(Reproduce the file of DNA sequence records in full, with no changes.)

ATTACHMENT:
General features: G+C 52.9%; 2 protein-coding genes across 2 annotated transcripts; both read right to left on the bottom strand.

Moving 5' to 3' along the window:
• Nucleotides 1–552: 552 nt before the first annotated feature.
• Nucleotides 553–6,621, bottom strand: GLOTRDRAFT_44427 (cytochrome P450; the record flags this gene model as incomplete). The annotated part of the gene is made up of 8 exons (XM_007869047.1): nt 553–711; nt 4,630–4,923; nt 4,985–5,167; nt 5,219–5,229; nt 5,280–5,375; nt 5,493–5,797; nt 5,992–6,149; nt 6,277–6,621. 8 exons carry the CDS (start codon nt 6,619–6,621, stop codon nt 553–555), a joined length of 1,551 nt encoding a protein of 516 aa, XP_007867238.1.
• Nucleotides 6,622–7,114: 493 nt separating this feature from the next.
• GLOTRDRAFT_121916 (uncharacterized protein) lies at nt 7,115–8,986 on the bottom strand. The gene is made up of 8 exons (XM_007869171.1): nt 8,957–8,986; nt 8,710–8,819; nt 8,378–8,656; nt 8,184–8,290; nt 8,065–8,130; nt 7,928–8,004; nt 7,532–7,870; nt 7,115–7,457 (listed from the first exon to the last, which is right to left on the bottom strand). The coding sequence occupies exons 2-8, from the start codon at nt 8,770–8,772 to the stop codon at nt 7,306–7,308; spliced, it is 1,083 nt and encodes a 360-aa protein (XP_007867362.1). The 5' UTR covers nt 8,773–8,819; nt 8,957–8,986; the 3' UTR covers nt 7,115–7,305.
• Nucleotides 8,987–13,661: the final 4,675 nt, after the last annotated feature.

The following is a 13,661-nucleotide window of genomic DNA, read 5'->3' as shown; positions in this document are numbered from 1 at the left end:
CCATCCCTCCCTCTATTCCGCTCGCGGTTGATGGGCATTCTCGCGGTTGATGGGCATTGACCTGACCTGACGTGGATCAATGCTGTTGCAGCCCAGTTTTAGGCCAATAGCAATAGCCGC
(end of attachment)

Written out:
General features: G+C 52.9%; 2 protein-coding genes across 2 annotated transcripts; both read right to left on the bottom strand.

Moving 5' to 3' along the window:
• Nucleotides 1–552: 552 nt before the first annotated feature.
• Nucleotides 553–6,621, bottom strand: GLOTRDRAFT_44427 (cytochrome P450; the record flags this gene model as incomplete). The annotated part of the gene is made up of 8 exons (XM_007869047.1): nt 553–711; nt 4,630–4,923; nt 4,985–5,167; nt 5,219–5,229; nt 5,280–5,375; nt 5,493–5,797; nt 5,992–6,149; nt 6,277–6,621. 8 exons carry the CDS (start codon nt 6,619–6,621, stop codon nt 553–555), a joined length of 1,551 nt encoding a protein of 516 aa, XP_007867238.1.
• Nucleotides 6,622–7,114: 493 nt separating this feature from the next.
• GLOTRDRAFT_121916 (uncharacterized protein) lies at nt 7,115–8,986 on the bottom strand. The gene is made up of 8 exons (XM_007869171.1): nt 8,957–8,986; nt 8,710–8,819; nt 8,378–8,656; nt 8,184–8,290; nt 8,065–8,130; nt 7,928–8,004; nt 7,532–7,870; nt 7,115–7,457 (listed from the first exon to the last, which is right to left on the bottom strand). The coding sequence occupies exons 2-8, from the start codon at nt 8,770–8,772 to the stop codon at nt 7,306–7,308; spliced, it is 1,083 nt and encodes a 360-aa protein (XP_007867362.1). The 5' UTR covers nt 8,773–8,819; nt 8,957–8,986; the 3' UTR covers nt 7,115–7,305.
• Nucleotides 8,987–13,661: the final 4,675 nt, after the last annotated feature.

The following is a 13,661-nucleotide window of genomic DNA, read 5'->3' as shown; positions in this document are numbered from 1 at the left end:
CCATCCCTCCCTCTATTCCGCTCGCGGTTGATGGGCATTCTCGCGGTTGATGGGCATTGACCTGACCTGACGTGGATCAATGCTGTTGCAGCCCAGTTTTAGGCCAATAGCAATAGCCGC